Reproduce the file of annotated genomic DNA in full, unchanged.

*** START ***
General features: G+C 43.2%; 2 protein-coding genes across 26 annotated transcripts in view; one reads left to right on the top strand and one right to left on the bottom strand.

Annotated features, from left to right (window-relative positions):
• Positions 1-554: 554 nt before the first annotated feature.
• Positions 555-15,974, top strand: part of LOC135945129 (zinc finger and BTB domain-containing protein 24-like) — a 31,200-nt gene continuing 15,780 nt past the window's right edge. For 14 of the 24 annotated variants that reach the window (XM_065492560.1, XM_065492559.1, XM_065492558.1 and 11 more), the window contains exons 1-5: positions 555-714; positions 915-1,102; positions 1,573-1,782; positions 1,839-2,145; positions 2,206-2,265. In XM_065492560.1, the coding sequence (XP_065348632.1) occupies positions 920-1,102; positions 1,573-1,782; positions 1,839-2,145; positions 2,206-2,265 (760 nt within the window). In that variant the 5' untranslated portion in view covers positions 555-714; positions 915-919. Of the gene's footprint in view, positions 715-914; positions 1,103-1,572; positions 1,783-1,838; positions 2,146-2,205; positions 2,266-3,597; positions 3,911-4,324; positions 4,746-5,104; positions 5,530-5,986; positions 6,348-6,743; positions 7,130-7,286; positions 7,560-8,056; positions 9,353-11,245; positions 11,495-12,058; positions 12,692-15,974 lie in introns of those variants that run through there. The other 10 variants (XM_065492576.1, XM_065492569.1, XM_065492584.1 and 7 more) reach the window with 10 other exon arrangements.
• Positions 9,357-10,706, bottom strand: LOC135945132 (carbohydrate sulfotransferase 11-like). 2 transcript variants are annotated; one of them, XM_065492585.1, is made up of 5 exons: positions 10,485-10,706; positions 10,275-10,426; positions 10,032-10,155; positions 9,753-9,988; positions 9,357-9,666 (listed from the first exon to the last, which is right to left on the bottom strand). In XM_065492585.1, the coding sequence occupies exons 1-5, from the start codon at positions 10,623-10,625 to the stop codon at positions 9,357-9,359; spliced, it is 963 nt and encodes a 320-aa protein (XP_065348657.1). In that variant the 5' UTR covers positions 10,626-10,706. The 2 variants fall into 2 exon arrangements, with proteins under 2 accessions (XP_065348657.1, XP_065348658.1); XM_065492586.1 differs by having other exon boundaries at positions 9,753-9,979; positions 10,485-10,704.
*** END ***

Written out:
General features: G+C 43.2%; 2 protein-coding genes across 26 annotated transcripts in view; one reads left to right on the top strand and one right to left on the bottom strand.

Annotated features, from left to right (window-relative positions):
• Positions 1-554: 554 nt before the first annotated feature.
• Positions 555-15,974, top strand: part of LOC135945129 (zinc finger and BTB domain-containing protein 24-like) — a 31,200-nt gene continuing 15,780 nt past the window's right edge. For 14 of the 24 annotated variants that reach the window (XM_065492560.1, XM_065492559.1, XM_065492558.1 and 11 more), the window contains exons 1-5: positions 555-714; positions 915-1,102; positions 1,573-1,782; positions 1,839-2,145; positions 2,206-2,265. In XM_065492560.1, the coding sequence (XP_065348632.1) occupies positions 920-1,102; positions 1,573-1,782; positions 1,839-2,145; positions 2,206-2,265 (760 nt within the window). In that variant the 5' untranslated portion in view covers positions 555-714; positions 915-919. Of the gene's footprint in view, positions 715-914; positions 1,103-1,572; positions 1,783-1,838; positions 2,146-2,205; positions 2,266-3,597; positions 3,911-4,324; positions 4,746-5,104; positions 5,530-5,986; positions 6,348-6,743; positions 7,130-7,286; positions 7,560-8,056; positions 9,353-11,245; positions 11,495-12,058; positions 12,692-15,974 lie in introns of those variants that run through there. The other 10 variants (XM_065492576.1, XM_065492569.1, XM_065492584.1 and 7 more) reach the window with 10 other exon arrangements.
• Positions 9,357-10,706, bottom strand: LOC135945132 (carbohydrate sulfotransferase 11-like). 2 transcript variants are annotated; one of them, XM_065492585.1, is made up of 5 exons: positions 10,485-10,706; positions 10,275-10,426; positions 10,032-10,155; positions 9,753-9,988; positions 9,357-9,666 (listed from the first exon to the last, which is right to left on the bottom strand). In XM_065492585.1, the coding sequence occupies exons 1-5, from the start codon at positions 10,623-10,625 to the stop codon at positions 9,357-9,359; spliced, it is 963 nt and encodes a 320-aa protein (XP_065348657.1). In that variant the 5' UTR covers positions 10,626-10,706. The 2 variants fall into 2 exon arrangements, with proteins under 2 accessions (XP_065348657.1, XP_065348658.1); XM_065492586.1 differs by having other exon boundaries at positions 9,753-9,979; positions 10,485-10,704.